The talented Bennett fuels her fiction with secrets—first in her lauded debut, The Mothers (2016), and now in the assured and magnetic story of the Vignes sisters, light-skinned women parked on opposite sides of the color line. Desiree, the “fidgety twin,” and Stella, “a smart, careful girl,” make their break from stultifying rural Mallard, Louisiana, becoming 16-year-old runaways in 1954 New Orleans. The novel opens 14 years later as Desiree, fleeing a violent marriage in D.C., returns home with a different relative: her 8-year-old daughter, Jude. The gossips are agog: “In Mallard, nobody married dark....Marrying a dark man and dragging his blueblack child all over town was one step too far.” Desiree's decision seals Jude’s misery in this “colorstruck” place and propels a new generation of flight: Jude escapes on a track scholarship to UCLA. Tending bar as a side job in Beverly Hills, she catches a glimpse of her mother’s doppelgänger. Stella, ensconced in White society, is shedding her fur coat. Jude, so Black that strangers routinely stare, is unrecognizable to her aunt. All this is expertly paced, unfurling before the book is half finished; a reader can guess what is coming. Bennett is deeply engaged in the unknowability of other people and the scourge of colorism. The scene in which Stella adopts her White persona is a tour de force of doubling and confusion. It calls up Toni Morrison’s The Bluest Eye, the book's 50-year-old antecedent. Bennett's novel plays with its characters' nagging feelings of being incomplete—for the twins without each other; for Jude’s boyfriend, Reese, who is trans and seeks surgery; for their friend Barry, who performs in drag as Bianca. Bennett keeps all these plot threads thrumming and her social commentary crisp. In the second half, Jude spars with her cousin Kennedy, Stella's daughter, a spoiled actress.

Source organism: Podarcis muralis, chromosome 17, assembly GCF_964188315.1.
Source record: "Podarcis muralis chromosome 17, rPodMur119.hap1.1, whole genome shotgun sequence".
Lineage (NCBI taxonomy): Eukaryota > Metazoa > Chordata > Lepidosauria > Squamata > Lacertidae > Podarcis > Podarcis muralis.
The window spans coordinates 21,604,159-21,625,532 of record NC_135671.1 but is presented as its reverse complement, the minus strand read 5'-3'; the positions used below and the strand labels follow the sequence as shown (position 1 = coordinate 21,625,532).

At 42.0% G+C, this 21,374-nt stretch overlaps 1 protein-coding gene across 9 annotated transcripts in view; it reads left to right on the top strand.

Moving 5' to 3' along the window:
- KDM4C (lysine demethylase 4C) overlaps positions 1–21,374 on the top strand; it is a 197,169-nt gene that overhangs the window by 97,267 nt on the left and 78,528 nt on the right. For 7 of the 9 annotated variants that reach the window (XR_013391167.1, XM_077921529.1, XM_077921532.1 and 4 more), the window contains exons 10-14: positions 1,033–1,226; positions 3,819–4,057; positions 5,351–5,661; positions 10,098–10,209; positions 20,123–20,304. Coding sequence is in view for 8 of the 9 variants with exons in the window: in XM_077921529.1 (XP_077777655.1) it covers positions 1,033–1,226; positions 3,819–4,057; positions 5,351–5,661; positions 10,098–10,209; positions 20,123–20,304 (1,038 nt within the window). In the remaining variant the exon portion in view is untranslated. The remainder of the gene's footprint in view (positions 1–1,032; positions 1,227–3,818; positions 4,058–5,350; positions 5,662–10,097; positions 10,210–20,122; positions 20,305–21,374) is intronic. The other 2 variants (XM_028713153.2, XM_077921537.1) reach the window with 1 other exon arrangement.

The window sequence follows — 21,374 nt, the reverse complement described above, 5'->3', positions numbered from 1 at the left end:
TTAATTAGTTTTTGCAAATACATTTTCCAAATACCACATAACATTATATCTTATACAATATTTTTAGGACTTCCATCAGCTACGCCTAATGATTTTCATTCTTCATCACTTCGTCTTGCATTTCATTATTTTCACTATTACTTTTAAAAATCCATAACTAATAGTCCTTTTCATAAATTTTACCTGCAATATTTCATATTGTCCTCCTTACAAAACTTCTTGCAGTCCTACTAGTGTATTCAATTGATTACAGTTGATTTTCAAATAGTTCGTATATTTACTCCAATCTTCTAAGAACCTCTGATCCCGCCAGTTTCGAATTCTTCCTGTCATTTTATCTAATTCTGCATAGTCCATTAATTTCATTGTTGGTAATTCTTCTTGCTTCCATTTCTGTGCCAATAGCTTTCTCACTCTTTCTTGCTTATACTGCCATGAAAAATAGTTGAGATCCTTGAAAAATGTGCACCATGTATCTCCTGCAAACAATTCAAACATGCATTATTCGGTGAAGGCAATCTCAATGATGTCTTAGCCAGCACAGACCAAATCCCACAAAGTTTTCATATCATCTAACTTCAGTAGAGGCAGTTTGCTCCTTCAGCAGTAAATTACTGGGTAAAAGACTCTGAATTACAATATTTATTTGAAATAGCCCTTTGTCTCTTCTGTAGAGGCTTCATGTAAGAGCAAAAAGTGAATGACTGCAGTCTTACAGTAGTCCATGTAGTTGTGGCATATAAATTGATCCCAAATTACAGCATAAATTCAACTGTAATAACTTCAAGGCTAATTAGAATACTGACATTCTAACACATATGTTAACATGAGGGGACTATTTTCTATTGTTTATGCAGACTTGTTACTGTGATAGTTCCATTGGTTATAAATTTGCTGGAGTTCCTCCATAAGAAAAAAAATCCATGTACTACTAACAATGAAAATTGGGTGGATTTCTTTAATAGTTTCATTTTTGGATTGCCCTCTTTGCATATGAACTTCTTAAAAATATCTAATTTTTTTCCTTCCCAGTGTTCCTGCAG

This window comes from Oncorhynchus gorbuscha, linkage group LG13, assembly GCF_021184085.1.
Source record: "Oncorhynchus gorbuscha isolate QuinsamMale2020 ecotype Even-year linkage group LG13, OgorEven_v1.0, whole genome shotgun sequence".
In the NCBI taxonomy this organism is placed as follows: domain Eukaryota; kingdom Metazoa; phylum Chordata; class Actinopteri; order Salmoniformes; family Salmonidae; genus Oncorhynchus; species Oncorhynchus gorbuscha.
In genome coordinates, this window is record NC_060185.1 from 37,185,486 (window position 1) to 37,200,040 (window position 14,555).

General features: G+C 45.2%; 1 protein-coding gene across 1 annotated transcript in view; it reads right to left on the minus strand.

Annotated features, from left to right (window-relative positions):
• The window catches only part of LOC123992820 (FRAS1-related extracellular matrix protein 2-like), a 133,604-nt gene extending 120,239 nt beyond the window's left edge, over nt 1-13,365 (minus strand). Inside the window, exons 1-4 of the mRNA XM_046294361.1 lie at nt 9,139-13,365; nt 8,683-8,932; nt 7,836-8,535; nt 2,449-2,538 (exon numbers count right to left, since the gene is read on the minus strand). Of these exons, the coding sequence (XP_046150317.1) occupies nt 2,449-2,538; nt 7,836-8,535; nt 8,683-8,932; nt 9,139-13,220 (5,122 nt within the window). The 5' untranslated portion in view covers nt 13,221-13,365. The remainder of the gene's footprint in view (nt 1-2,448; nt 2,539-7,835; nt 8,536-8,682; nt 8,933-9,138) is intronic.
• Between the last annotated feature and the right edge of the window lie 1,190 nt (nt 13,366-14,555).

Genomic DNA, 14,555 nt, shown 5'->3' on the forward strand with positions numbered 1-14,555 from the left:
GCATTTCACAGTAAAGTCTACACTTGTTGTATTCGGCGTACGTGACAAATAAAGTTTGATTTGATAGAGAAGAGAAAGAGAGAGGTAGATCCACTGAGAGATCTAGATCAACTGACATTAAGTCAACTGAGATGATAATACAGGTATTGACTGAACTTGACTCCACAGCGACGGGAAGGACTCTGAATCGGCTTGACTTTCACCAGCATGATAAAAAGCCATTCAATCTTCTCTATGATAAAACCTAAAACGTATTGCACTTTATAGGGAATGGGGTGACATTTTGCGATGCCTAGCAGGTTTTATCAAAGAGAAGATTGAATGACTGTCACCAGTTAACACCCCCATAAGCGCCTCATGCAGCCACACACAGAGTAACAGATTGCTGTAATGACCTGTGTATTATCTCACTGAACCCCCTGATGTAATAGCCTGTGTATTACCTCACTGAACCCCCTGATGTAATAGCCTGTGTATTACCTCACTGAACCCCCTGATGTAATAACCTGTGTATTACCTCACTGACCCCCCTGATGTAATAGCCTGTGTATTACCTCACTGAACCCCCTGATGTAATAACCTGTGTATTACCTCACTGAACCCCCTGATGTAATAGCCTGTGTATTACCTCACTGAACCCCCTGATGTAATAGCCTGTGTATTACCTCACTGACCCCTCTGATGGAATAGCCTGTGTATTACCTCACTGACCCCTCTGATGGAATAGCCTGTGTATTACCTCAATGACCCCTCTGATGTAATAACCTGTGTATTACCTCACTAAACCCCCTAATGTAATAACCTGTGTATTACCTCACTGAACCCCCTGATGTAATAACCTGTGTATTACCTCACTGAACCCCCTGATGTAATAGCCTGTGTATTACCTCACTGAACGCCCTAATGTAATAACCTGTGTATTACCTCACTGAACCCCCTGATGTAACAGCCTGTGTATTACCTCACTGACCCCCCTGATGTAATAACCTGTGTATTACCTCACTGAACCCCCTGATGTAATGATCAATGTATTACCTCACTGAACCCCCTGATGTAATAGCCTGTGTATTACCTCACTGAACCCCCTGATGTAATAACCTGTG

Kin “[find] each other’s lives inscrutable” in this rich, sharp story about the way identity is formed.

Pub Date: June 2, 2020

ISBN: 978-0-525-53629-1

Page Count: 352

Publisher: Riverhead

Review Posted Online: March 15, 2020

Kirkus Reviews Issue: April 1, 2020

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A strict report, worthy of sympathy.

THE CATCHER IN THE RYE

A violent surfacing of adolescence (which has little in common with Tarkington's earlier, broadly comic, Seventeen) has a compulsive impact.

"Nobody big except me" is the dream world of Holden Caulfield and his first person story is down to the basic, drab English of the pre-collegiate. For Holden is now being bounced from fancy prep, and, after a vicious evening with hall- and roommates, heads for New York to try to keep his latest failure from his parents. He tries to have a wild evening (all he does is pay the check), is terrorized by the hotel elevator man and his on-call whore, has a date with a girl he likes—and hates, sees his 10 year old sister, Phoebe. He also visits a sympathetic English teacher after trying on a drunken session, and when he keeps his date with Phoebe, who turns up with her suitcase to join him on his flight, he heads home to a hospital siege. This is tender and true, and impossible, in its picture of the old hells of young boys, the lonesomeness and tentative attempts to be mature and secure, the awful block between youth and being grown-up, the fright and sickness that humans and their behavior cause the challenging, the dramatization of the big bang. It is a sorry little worm's view of the off-beat of adult pressure, of contemporary strictures and conformity, of sentiment….

A strict report, worthy of sympathy.

Pub Date: June 15, 1951

ISBN: 0316769177

Page Count: -

Publisher: Little, Brown

Review Posted Online: Nov. 2, 2011

Kirkus Reviews Issue: June 15, 1951